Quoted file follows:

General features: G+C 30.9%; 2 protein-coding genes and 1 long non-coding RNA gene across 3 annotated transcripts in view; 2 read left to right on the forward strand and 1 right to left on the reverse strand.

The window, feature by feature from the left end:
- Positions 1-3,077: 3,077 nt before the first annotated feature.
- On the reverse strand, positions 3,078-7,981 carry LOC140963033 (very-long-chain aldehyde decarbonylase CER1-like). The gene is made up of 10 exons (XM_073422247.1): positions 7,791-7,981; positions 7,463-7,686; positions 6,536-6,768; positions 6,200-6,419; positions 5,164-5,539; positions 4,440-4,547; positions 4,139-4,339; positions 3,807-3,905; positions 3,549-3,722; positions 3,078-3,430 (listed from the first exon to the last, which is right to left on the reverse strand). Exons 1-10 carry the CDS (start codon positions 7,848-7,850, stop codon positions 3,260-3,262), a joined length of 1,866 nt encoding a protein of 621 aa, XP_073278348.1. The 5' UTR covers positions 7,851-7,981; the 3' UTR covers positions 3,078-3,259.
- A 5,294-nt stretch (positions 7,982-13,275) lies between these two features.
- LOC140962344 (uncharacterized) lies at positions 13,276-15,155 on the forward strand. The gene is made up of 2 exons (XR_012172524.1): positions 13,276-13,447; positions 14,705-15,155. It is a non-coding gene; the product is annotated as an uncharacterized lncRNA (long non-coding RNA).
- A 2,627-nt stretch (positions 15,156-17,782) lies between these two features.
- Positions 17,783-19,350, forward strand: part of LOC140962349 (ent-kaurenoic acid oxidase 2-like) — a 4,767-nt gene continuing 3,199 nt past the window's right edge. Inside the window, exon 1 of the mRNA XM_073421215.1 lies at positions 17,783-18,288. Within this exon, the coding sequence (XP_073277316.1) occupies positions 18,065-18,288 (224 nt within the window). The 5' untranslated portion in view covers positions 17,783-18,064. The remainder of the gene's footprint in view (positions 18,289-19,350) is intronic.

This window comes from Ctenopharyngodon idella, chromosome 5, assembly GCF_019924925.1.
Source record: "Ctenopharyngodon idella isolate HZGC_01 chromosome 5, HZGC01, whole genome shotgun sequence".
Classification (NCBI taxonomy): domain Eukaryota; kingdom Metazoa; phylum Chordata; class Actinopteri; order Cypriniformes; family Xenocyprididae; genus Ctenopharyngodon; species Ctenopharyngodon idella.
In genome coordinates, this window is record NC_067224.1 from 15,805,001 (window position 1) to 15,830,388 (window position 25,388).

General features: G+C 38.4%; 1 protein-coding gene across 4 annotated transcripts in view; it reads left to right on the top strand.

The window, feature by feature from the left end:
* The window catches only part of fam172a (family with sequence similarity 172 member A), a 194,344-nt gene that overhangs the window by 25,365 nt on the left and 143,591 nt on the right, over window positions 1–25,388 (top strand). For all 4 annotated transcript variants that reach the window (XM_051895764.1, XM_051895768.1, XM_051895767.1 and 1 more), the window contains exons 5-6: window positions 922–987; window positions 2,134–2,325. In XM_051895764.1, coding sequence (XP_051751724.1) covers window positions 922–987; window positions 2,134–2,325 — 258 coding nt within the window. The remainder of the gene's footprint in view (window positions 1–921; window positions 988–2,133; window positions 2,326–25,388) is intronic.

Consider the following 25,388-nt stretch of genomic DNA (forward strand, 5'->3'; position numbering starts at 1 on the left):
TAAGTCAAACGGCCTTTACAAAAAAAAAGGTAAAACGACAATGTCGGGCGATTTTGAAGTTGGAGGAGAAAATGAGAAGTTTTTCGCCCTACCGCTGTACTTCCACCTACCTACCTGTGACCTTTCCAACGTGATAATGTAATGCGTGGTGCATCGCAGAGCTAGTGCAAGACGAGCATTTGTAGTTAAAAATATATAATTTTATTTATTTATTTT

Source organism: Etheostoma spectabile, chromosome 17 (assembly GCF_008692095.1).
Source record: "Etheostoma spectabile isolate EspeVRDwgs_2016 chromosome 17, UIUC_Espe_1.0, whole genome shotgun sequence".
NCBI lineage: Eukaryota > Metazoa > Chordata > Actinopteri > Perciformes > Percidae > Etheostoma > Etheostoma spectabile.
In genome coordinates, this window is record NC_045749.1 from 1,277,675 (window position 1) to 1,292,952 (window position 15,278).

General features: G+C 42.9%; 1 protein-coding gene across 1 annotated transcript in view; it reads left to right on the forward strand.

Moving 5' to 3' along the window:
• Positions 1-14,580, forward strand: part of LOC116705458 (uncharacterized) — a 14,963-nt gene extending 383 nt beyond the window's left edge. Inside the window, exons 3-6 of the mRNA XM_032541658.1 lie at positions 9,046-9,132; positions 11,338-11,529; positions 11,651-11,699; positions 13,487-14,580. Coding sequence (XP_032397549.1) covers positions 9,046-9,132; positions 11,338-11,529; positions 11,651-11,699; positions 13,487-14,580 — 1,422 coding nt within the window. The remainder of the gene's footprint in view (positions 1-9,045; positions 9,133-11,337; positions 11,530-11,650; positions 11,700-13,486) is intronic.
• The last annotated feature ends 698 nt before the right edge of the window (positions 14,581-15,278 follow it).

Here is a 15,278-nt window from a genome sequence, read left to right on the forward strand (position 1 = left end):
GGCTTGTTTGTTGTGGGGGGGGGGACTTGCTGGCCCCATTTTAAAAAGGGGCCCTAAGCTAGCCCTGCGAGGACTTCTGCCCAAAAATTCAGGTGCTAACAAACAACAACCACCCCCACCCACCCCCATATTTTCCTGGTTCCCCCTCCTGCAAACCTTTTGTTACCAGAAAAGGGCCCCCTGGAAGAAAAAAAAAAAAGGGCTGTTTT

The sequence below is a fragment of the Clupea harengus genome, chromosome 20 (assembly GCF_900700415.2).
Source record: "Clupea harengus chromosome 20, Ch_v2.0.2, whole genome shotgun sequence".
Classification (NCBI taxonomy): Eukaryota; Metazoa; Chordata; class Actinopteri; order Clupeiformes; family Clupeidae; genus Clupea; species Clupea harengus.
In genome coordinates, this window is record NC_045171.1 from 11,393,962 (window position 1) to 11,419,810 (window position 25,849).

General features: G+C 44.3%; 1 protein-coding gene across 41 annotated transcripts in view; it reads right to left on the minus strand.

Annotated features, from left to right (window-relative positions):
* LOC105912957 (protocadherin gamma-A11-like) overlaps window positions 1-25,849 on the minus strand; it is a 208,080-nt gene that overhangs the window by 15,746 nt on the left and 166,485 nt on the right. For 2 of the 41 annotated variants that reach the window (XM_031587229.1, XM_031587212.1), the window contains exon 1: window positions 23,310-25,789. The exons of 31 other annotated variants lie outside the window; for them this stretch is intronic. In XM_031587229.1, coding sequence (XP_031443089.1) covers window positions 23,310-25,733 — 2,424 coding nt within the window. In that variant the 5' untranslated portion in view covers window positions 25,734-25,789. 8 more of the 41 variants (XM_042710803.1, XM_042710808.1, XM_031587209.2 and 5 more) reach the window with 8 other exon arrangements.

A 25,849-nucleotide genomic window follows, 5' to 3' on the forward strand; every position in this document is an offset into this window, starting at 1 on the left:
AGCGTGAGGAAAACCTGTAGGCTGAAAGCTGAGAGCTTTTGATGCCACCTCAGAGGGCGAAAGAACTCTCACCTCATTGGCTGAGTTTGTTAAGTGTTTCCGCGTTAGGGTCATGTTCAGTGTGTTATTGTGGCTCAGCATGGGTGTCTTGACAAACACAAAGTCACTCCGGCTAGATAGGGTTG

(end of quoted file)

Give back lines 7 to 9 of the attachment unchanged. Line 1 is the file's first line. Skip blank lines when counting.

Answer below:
- A 2,627-nt stretch (positions 15,156-17,782) lies between these two features.
- Positions 17,783-19,350, forward strand: part of LOC140962349 (ent-kaurenoic acid oxidase 2-like) — a 4,767-nt gene continuing 3,199 nt past the window's right edge. Inside the window, exon 1 of the mRNA XM_073421215.1 lies at positions 17,783-18,288. Within this exon, the coding sequence (XP_073277316.1) occupies positions 18,065-18,288 (224 nt within the window). The 5' untranslated portion in view covers positions 17,783-18,064. The remainder of the gene's footprint in view (positions 18,289-19,350) is intronic.

This window comes from Ctenopharyngodon idella, chromosome 5, assembly GCF_019924925.1.